When you look outside late on April 14 or early April 15 and the moon is red, don't panic; it's just a full lunar eclipse.
Why is it red? Sky & Telescope magazine explains that as the Earth moves directly between the moon and sun, scattered light from sunsets and sunrises on the edge of our planet are reflected on the moon's surface. "If you were standing on the moon during a total lunar eclipse you would see the Earth as a black disk with a brilliant orange ring around it," Sky and Telescope's Alan MacRobert tells the Los Angeles Times. "And this brilliant ring would be bright enough to dimly light up the lunar landscape."
At 10:58 Pacific Daylight Time on April 14, or 1:58 Eastern Daylight Time on April 15, the moon will begin to move into the Earth's shadow. The full lunar eclipse will start at 12:07 a.m. PDT, 3:07 a.m. EDT, and last about an hour and 15 minutes. It will be visible in most of the United States, Canada, and Central America (Sky & Telescope has a useful map). If you miss this "blood moon," don't fret; there are three more behind it (that's called an eclipse tetrad). The next one will occur in October. --Catherine Garcia
Donald Trump and his allies spent the bulk of the presidential campaign criticizing the "donor class," but at least six of Trump's top appointees so far have been direct or indirect contributors to his campaign, Adam Smith of the nonprofit, nonpartisan liberal political advocacy group Every Voice pointed out on Twitter:
Deputy Commerce: family donor
Education: party donor
— Adam Smith (@asmith83) December 8, 2016
Andrew Puzder was selected by Trump as labor secretary and "gave $10,000 to pro-Trump super PAC Rebuilding America Now in August," CNBC reports. "He also donated $75,000 to a Trump joint fundraising committee with the Republican Party and gave the maximum $2,700 to Trump's campaign in May." Steven Mnuchin, Trump's treasury secretary, is also a donor, having given $2,700 to Trump's presidential campaign. Trump's secretary of commerce, Wilbur Ross Jr., is described as a "donor and longtime associate of Trump's," by NPR. Additionally, Ross "helped [Trump] resurrect his casino company after it went bankrupt in the early 1990s." And The Chicago Tribune reports that Todd Ricketts' family spent "$1 million to back Trump's presidential bid." Ricketts was recently tapped for deputy commerce.
Is today's theme "Name a Donor to the Cabinet?"
Mnuchin: finance chairman
Ross: big fundraiser
Ricketts: dad backed pro-Trump super PAC pic.twitter.com/8UehwkhLv3
— Matea Gold (@mateagold) November 30, 2016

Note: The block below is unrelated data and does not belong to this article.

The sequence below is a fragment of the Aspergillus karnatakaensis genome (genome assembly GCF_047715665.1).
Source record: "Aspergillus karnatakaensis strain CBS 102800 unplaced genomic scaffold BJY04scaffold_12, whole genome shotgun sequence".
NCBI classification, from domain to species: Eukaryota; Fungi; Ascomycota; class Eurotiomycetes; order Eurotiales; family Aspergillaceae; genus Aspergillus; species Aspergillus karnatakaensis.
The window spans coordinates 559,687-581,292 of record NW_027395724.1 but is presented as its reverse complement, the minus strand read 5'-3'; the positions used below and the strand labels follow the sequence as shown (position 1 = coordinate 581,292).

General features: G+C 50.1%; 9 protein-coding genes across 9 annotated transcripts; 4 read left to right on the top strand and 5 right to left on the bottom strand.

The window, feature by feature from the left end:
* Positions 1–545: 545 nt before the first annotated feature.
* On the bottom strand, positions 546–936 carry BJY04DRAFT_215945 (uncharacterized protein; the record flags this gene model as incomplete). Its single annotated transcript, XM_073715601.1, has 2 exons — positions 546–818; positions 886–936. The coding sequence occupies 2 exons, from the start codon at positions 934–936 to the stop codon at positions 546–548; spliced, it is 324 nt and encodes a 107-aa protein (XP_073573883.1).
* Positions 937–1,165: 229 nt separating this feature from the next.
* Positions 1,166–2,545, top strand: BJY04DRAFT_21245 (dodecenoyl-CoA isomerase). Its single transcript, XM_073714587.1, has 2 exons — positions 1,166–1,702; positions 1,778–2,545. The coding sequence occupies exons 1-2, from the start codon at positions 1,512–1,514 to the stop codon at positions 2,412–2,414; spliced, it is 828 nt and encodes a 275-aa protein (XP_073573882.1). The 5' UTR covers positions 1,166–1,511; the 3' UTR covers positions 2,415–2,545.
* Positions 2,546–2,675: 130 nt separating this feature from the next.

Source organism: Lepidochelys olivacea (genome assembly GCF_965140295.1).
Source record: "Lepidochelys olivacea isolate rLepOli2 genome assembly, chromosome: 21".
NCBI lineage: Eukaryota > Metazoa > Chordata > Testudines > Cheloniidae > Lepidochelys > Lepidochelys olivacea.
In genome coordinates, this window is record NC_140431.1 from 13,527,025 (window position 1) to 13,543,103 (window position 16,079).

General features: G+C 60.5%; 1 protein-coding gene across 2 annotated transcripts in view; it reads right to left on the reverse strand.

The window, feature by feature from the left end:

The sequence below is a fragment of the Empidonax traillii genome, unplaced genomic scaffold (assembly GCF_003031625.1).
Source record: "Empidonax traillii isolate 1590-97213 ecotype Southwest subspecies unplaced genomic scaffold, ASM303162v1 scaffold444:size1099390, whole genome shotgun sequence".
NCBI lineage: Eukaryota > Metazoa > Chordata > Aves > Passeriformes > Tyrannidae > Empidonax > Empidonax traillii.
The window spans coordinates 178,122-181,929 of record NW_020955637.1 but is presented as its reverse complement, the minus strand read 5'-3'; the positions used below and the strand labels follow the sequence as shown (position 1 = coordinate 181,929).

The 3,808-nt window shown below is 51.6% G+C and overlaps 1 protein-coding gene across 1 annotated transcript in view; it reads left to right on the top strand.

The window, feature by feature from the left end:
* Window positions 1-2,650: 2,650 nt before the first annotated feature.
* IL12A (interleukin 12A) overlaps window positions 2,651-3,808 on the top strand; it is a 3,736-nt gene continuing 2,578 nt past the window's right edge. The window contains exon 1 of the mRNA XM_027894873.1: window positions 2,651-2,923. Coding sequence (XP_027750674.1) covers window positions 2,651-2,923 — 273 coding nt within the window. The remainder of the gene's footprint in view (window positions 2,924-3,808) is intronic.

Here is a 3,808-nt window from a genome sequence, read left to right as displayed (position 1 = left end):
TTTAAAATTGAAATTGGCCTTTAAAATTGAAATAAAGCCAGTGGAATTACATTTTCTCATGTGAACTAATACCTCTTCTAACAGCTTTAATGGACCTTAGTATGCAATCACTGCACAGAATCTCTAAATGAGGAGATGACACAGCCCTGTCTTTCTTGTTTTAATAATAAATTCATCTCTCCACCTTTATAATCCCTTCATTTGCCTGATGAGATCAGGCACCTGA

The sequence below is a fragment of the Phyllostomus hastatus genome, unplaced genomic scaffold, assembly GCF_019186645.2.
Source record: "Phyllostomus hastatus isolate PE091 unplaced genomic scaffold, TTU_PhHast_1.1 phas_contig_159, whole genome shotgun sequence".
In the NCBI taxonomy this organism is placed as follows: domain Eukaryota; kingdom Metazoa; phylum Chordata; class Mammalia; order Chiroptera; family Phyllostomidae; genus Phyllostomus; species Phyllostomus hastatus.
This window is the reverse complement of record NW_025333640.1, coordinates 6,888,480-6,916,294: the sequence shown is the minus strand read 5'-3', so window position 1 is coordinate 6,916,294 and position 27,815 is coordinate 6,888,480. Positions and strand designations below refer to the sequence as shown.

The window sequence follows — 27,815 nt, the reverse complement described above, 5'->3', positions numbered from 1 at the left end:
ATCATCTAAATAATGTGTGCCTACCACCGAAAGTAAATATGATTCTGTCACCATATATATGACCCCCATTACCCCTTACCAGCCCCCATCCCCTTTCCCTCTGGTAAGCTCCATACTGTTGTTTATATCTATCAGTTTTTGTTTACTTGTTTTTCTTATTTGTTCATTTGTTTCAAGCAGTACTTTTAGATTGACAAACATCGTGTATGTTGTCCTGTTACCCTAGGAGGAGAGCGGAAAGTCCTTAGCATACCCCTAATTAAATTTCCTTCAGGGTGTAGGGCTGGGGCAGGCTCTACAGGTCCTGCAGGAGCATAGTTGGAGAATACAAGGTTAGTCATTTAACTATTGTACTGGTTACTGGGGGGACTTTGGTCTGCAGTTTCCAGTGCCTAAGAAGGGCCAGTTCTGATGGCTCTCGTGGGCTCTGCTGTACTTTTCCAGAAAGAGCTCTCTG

Betsy DeVos, who is Trump's pick for education secretary, is described by The New Yorker in such a way: "It would be hard to find a better representative of the 'donor class' than DeVos, whose family has been allied with Charles and David Koch for years." Finally, Linda McMahon, who Trump named as the head of the Small Business Administration, donated $6 million to Trump's Super PAC, Rebuilding America Now, in August and September, The Washington Post reports. Jeva Lange
The world's giraffe population might be nearing its last legs. A new Red List — a log of species facing the threat of extinction — released by the International Union for the Conservation of Nature (IUCN) revealed the world's tallest animal is now "vulnerable" to extinction, Time reported Thursday. Per NPR, that means the giraffe is "facing a high risk of extinction in the wild in the medium-term future."
Over the last 30 years, the global giraffe population has declined by 38 percent. As of last year, the giraffe population in southern and eastern Africa totaled 97,500 — a big drop from the 157,000 giraffes that roamed the earth in 1985. The report blames humans for the long-necked animal's demise, citing "illegal hunting and destruction of the giraffe's habitat to make way for agriculture and mining operations" as leading causes of the drop-off, Time noted.
"Whilst giraffes are commonly seen on safari, in the media, and in zoos, people — including conservationists — are unaware that these majestic animals are undergoing a silent extinction," said Julian Fennessy, co-chair of an IUCN group specializing on giraffes and okapi. "It is timely that we stick our neck out for the giraffe before it is too late." Becca Stanek
Mexican politicians spent their annual Christmas party taking out their pent-up rage against Donald Trump. While attendees at white tablecloth-draped tables looked on, legislators from the leftist Party of the Democratic Revolution took swings at a piñata modeled after America's president-elect.
Trump and Mexico haven't had the chummiest of relationships so far, after Trump launched his presidential campaign by calling Mexicans "rapists" and "criminals" and then vowing to build a border wall that Mexico would pay for. In fact, for each surge in the polls Trump saw during the U.S. election, Mexico watched its currency's value decrease; after the election, the peso dropped to a record low.
Mexican Sen. Miguel Barbosa insisted the holiday party activity was all in good fun. "We must not take it as a provocation but as it was, a Christmas pre-fiesta that showed the rejection and a way of thinking of many Mexicans," Barbosa said.